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Without plotting graph prove that $f: \mathbb{R}\to \mathbb{R}$ $$f(x)=\sin x+x$$ is an Onto function

Let $y_0$ be any number in codomain Then we require atleast one $x_0$ in Domain such that $y_0=\sin x_0 +x_0$

Now since $\sin x_0$ is bounded in $\left[-1 \:\: 1\right]$ we have

$$x_0=y_0-\sin x_0$$

hence there is an $x_0$ in Domain. So $f$ is surjective. But i feel something missing in this proof? Any other way to prove?

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marked as duplicate by Martin R, Nosrati, Jack D'Aurizio algebra-precalculus Nov 9 '17 at 4:54

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    $\begingroup$ How do you know such an $x_0$ exists? That's the part you're missing. Essentially: for any number $a$, does $sin(x)+x-a=0$ have a root? $\endgroup$ – Chris C Nov 9 '17 at 3:59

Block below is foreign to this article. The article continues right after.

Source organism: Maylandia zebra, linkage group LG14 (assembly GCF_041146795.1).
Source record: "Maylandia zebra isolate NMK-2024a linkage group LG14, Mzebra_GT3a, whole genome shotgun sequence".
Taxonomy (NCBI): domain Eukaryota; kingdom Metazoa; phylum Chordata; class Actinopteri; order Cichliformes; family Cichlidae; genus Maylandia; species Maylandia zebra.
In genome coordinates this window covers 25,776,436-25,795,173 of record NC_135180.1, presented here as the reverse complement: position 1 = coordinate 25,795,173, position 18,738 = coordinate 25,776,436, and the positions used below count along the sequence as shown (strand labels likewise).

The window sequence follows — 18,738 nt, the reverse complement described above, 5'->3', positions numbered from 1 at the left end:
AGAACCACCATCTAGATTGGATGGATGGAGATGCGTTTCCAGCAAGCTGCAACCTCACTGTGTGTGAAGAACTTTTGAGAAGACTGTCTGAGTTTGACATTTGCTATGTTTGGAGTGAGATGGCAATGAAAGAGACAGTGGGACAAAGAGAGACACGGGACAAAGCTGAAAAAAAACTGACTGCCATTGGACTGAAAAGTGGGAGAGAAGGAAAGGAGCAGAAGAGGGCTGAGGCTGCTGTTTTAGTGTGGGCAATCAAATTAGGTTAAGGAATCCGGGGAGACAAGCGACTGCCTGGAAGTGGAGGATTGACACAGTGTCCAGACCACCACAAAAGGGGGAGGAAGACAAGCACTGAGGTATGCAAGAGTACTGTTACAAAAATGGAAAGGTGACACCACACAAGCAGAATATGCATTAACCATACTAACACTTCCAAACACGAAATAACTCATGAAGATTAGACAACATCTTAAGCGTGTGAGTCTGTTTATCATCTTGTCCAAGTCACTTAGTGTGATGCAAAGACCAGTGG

• $\begingroup$ For all $n$, $\sin (n\pi)=0$ , so $f(n\pi)=n\pi$. Now you can use intermediate value theorem to conclude (using continuity) $\endgroup$ – user160738 Nov 9 '17 at 4:02
  • $\begingroup$ use the Intermediate value thm. $\endgroup$ – Matematleta Nov 9 '17 at 4:02
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$f$ is an odd function so it suffices to prove surjectivity onto $[0,\infty).$ Note that $f$ is everywhere continuous, that $f(0)=0$ and that $f(x)\to \infty$ as $x\to \infty.$

Now, if $y\in \mathbb R^+$, since$f(x)\to \infty$ as $x\to \infty$ there is an $x\in R^+$ such that $f(x)> y$, so we can apply the Intermediate Value Theorem to get an $0\le c\le x$ such that $f(c)=y$.

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